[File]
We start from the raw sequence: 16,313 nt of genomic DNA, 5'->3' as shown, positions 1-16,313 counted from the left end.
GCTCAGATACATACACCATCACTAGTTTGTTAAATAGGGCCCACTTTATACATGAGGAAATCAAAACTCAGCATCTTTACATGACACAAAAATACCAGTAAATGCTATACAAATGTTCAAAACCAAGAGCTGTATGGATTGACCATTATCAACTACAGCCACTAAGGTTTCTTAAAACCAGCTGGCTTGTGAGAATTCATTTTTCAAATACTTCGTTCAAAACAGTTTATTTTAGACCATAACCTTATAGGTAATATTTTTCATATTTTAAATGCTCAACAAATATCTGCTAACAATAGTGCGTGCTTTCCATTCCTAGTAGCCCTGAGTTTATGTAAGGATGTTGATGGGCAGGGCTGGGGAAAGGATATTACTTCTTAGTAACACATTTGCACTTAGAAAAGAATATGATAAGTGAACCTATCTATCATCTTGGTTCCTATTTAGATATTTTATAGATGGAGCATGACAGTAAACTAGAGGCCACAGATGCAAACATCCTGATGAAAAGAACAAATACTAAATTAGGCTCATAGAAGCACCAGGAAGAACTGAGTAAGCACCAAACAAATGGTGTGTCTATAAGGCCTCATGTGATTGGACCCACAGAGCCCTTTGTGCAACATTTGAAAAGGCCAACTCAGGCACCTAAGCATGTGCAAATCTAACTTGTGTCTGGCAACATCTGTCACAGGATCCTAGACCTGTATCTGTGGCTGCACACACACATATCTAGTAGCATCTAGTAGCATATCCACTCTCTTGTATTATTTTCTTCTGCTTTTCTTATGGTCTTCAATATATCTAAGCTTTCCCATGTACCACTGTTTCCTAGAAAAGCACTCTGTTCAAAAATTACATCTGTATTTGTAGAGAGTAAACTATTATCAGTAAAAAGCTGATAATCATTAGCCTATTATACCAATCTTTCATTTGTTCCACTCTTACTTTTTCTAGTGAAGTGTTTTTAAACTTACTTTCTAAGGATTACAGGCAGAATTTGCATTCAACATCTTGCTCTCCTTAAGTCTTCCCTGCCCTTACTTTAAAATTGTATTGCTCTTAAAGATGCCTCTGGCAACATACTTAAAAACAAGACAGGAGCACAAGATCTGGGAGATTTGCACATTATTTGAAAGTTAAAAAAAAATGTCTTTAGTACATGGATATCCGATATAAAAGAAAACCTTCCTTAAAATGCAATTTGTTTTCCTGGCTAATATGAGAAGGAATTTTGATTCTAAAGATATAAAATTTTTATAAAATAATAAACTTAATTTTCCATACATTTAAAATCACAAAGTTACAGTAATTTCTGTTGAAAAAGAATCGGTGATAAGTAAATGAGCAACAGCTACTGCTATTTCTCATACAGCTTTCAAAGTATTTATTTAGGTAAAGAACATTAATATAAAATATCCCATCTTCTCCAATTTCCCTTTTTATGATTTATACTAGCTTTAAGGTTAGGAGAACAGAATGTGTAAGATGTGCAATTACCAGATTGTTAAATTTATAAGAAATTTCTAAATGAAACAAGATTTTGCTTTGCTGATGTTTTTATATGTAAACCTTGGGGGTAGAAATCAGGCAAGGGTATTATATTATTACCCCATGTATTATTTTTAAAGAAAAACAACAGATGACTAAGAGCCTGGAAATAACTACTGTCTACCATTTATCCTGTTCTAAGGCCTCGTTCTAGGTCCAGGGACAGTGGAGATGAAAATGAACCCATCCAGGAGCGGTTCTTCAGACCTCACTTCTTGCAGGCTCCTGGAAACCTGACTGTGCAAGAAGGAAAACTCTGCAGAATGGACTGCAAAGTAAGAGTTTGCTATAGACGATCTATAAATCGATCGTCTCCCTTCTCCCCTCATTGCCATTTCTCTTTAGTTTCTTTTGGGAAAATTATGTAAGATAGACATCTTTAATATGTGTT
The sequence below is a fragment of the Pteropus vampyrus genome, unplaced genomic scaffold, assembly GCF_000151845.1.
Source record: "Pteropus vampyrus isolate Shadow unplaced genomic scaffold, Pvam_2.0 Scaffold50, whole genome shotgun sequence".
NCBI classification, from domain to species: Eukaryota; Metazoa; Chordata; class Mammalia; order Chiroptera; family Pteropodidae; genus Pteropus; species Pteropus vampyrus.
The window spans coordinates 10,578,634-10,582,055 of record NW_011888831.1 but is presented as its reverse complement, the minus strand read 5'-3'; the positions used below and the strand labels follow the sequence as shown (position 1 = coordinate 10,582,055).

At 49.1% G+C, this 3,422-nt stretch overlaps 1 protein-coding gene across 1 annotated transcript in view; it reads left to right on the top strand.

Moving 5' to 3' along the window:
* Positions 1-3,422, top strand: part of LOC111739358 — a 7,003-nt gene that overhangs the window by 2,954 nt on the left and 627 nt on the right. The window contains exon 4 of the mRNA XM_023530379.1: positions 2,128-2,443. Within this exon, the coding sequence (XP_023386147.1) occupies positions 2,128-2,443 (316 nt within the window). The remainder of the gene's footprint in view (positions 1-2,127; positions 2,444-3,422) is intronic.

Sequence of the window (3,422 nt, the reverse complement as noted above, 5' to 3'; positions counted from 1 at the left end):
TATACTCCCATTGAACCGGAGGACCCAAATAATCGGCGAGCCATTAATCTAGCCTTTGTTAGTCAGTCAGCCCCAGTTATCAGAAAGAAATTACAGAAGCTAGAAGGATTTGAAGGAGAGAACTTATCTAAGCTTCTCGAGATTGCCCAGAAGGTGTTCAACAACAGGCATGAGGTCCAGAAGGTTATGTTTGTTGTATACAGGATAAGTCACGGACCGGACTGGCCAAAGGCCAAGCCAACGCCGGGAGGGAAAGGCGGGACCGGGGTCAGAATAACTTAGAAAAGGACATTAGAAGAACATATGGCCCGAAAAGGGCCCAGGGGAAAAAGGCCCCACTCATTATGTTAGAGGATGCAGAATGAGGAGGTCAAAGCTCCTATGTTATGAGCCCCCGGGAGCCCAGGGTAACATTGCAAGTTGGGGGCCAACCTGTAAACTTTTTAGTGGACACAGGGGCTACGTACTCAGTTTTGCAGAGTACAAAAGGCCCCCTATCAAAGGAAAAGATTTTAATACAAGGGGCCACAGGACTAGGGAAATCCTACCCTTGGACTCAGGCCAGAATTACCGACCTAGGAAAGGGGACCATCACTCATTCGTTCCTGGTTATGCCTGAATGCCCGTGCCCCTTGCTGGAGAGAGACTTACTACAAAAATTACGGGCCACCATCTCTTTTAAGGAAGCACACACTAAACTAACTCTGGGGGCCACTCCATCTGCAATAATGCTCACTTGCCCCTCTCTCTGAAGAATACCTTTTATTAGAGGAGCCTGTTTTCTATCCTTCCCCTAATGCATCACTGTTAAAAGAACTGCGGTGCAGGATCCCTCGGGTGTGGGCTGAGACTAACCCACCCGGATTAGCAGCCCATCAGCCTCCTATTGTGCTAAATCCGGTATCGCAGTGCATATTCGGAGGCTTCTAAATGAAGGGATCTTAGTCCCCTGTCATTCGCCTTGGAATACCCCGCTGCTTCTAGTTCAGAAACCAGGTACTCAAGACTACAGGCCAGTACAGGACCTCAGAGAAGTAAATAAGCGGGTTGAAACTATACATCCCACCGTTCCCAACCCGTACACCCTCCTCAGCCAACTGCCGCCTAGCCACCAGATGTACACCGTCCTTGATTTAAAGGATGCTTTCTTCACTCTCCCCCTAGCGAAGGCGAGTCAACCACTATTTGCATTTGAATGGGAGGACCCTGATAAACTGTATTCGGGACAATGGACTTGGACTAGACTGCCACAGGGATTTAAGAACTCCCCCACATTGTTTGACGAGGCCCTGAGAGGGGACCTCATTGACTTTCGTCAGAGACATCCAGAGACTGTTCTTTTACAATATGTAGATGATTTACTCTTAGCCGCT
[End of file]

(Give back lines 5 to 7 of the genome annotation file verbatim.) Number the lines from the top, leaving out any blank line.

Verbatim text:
NCBI classification, from domain to species: Eukaryota; Metazoa; Chordata; class Mammalia; order Chiroptera; family Pteropodidae; genus Pteropus; species Pteropus vampyrus.
The window spans coordinates 10,578,634-10,582,055 of record NW_011888831.1 but is presented as its reverse complement, the minus strand read 5'-3'; the positions used below and the strand labels follow the sequence as shown (position 1 = coordinate 10,582,055).

At 49.1% G+C, this 3,422-nt stretch overlaps 1 protein-coding gene across 1 annotated transcript in view; it reads left to right on the top strand.